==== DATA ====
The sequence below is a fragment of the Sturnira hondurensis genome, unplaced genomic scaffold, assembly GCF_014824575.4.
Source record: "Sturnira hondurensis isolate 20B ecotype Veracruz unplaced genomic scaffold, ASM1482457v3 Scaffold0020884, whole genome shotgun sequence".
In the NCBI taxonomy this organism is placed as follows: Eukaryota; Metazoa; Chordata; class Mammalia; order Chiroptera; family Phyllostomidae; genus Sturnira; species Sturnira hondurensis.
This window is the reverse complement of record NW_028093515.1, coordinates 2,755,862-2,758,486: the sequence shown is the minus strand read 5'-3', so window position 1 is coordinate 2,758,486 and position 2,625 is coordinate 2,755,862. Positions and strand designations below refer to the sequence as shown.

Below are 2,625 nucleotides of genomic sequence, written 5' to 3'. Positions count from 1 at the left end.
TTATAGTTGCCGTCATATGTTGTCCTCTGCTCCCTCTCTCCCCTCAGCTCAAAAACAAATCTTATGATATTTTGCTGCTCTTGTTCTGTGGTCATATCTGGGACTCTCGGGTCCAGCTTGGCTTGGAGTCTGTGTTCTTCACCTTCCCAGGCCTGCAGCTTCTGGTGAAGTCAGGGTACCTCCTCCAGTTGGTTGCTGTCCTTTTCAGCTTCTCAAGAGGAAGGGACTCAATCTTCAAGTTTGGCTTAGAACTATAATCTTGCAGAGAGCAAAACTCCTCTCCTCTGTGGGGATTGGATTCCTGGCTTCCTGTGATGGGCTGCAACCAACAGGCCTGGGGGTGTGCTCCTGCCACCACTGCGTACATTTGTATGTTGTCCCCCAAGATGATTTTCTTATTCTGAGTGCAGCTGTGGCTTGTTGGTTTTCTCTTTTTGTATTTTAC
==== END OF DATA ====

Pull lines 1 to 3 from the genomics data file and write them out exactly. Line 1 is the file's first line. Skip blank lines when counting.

The sequence below is a fragment of the Sturnira hondurensis genome, unplaced genomic scaffold, assembly GCF_014824575.4.
Source record: "Sturnira hondurensis isolate 20B ecotype Veracruz unplaced genomic scaffold, ASM1482457v3 Scaffold0020884, whole genome shotgun sequence".
In the NCBI taxonomy this organism is placed as follows: Eukaryota; Metazoa; Chordata; class Mammalia; order Chiroptera; family Phyllostomidae; genus Sturnira; species Sturnira hondurensis.